Irma and Marius Botden’s patch of orchard at Thornbury, on Lake Huron’s Nottawasaga Bay, looks curiously Old World for an Ontario farm. It’s dense with apple trees. Row after perfectly straight row of them grow on trellises, after the European style, and the trees are short by Canadian standards, topping out around 10 feet tall. The apples growing on the trees are largely familiar: there are acres of McIntoshes and Honeycrisps. But of the 180-hectare spread, nearly half is given over to a new variety, red and firm. It’s called the Red Prince, and this is the only acreage in the country on which it grows. More precisely, it’s the only acreage in the country on which it’s allowed to grow.
Where anybody can grow the Mac, the Honeycrisp, and most every other apple in your local supermarket’s produce aisle, the Red Prince is a “club” apple. That means the trees on which it grows are patented, and protected under international law. If you want to grow it, you have to negotiate the right to do so, and join the club of official growers. It’s a model that’s become common in the U.S. and Europe, but the Red Prince is the first club apple to hit the mass market in Canada – and it represents a risky challenge to this country’s conventional apple-growing industry that may help reverse a long decline in apple farming’s fortunes.
“My dad was a nursery man,” says Marius Botden, and he is too. Now 48 years old, he spent his life working in the family trade, starting with summers and weekends in his father’s family fruit-tree nursery business in the Netherlands. He earned a degree in horticulture with a specialization in fruit growing, then started his own nursery and orchard in his home country. In 2001, he, his wife, Irma, and their four children moved to Canada and became partners in Global Fruit, a venture with another Dutch-Canadian, Hans Soer. Global Fruit has a self-proclaimed mandate to “revolutionize” the domestic Canadian apple industry. The Red Prince, and what it represents, is a key part of that plan.
Our orchards aren’t what they used to be. Though a number of popular apple varieties originated here, the Canadian market has been flooded with imports, particularly outside the domestic harvest season: apples of all descriptions, with foreign passports. “When you check the stores just after Christmas, you see more and more import apples on the shelves. More than half the apples sold in Ontario are imports,” Botden says. Meanwhile, Canada’s apple export business has dwindled in the face of stiff competition from foreign competitors – the U.S., New Zealand and a booming Chinese industry. According to Statistics Canada, we produced 376,459 tonnes of apples in 2006, down almost a quarter from a decade earlier and the lowest number in 45 years. The country’s apple trade deficit now stretches into the nine figures. Meanwhile, Canadian apple consumption has been static for almost 20 years, while market share for more exotic fruit is on the rise. The industry has long been in downsizing mode, with growers converting their apple acreage to grow cranberries, or grapes for wine, if not selling it to housing developers.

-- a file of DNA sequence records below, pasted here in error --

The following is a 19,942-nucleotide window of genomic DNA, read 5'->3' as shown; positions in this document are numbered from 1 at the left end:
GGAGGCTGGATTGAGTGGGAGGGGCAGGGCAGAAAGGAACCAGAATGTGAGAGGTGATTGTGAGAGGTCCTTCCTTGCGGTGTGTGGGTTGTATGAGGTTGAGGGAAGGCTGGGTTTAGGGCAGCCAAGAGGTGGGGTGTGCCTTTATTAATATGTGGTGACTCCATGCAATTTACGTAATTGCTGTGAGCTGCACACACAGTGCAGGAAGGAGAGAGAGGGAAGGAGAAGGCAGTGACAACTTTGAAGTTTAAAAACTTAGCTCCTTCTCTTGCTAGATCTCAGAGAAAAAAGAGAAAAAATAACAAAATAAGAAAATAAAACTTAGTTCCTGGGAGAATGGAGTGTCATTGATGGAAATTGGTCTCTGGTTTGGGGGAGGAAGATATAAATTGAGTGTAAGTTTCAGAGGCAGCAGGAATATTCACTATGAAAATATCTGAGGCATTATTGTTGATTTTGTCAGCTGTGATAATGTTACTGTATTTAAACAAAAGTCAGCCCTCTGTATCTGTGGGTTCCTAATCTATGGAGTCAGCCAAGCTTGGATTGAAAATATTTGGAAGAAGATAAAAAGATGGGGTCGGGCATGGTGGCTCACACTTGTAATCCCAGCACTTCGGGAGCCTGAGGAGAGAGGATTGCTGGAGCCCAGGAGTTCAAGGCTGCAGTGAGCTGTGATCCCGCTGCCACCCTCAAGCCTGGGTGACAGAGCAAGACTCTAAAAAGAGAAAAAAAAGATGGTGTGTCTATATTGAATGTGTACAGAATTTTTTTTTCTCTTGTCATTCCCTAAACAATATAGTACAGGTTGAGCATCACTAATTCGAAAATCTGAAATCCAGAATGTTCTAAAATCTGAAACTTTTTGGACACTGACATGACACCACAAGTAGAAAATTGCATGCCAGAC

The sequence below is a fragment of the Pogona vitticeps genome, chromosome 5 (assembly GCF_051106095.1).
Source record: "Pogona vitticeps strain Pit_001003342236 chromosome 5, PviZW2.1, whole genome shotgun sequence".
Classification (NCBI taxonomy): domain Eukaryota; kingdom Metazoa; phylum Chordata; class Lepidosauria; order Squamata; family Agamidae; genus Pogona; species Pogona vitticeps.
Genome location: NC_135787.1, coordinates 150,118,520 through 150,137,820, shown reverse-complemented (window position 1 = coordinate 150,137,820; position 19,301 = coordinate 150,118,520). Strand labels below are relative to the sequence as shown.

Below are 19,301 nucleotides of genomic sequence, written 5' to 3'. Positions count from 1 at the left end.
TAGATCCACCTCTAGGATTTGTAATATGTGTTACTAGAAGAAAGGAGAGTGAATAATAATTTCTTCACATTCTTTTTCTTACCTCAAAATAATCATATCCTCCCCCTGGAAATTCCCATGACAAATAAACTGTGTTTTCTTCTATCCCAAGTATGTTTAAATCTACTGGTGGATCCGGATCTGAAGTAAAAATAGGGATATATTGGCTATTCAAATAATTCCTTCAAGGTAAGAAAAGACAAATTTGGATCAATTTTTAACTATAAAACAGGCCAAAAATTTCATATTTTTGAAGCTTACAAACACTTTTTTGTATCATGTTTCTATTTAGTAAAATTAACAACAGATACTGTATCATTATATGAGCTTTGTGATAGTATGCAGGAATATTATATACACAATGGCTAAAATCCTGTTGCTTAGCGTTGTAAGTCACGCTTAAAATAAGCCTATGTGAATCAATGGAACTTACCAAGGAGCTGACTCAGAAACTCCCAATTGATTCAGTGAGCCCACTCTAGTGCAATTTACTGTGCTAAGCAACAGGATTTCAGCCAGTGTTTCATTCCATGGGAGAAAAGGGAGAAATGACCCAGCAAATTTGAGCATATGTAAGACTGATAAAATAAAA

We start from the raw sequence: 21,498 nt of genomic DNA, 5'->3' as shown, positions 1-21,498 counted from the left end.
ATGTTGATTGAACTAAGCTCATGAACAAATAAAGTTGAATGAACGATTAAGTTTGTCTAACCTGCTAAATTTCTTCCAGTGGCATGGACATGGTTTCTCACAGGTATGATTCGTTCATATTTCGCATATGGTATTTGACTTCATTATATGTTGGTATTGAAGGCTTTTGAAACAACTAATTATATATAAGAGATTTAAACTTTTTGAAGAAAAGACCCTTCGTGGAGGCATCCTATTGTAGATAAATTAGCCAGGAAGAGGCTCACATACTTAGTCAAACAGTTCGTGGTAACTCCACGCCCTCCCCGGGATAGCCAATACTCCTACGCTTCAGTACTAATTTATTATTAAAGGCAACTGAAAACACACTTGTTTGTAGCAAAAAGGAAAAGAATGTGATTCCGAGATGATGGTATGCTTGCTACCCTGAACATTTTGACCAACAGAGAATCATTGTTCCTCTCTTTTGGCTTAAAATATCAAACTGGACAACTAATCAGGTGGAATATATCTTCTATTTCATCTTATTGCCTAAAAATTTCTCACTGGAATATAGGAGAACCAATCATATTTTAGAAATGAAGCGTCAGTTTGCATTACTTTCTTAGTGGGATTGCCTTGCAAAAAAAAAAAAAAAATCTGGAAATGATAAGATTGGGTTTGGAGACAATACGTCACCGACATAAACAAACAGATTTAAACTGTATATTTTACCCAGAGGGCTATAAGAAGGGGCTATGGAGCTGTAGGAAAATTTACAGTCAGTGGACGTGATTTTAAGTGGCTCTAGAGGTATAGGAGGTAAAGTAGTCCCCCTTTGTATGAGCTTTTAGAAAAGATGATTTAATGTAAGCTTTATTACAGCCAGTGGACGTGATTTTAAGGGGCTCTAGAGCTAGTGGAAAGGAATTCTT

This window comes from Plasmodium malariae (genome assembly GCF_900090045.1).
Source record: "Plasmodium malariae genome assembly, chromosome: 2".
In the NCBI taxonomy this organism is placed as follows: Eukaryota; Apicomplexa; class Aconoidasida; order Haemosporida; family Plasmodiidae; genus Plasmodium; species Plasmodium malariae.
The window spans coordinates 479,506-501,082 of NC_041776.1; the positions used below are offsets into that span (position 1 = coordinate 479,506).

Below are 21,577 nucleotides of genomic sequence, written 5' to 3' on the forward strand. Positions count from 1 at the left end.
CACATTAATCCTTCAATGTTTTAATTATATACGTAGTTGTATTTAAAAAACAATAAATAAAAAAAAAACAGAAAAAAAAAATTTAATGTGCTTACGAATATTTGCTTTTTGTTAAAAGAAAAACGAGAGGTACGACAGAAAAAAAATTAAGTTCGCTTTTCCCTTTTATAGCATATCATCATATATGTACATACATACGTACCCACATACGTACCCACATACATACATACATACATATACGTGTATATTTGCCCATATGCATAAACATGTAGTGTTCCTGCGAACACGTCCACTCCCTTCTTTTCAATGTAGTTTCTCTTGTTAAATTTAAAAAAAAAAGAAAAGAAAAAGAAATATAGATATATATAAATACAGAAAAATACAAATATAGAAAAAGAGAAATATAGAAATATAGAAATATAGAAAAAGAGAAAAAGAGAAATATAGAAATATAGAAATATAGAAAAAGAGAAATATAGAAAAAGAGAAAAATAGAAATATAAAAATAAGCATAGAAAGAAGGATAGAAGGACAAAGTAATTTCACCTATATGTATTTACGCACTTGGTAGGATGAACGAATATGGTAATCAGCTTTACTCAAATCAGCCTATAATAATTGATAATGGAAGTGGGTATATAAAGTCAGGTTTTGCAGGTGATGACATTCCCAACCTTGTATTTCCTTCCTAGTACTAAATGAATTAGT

In the past couple of years, apple production has rebounded modestly, up to 393,435 tonnes in 2008. There are flickerings of increased demand in the domestic market, spurred by the new cachet Canadian apples enjoy thanks to the Buy Local movement, and by the runaway success of a new variety, the Honeycrisp. Discovered at the University of Minnesota in the ’70s, it was released to market in the U.S. in the ’90s, becoming a foodie sensation, then a popular one as demand spread through word of mouth. Now grown and sold across Canada, our climate and soil having proven particularly good hosts, the Honeycrisp helped offer a wake-up call to a sleepy industry, offering the ambitious among the farmers an opportunity for growth. Says Mary Lou Power, president of the Nova Scotia Fruit Growers’ board of directors, “The industry hadn’t seen the need to change – or the apple hadn’t come along that changed it.”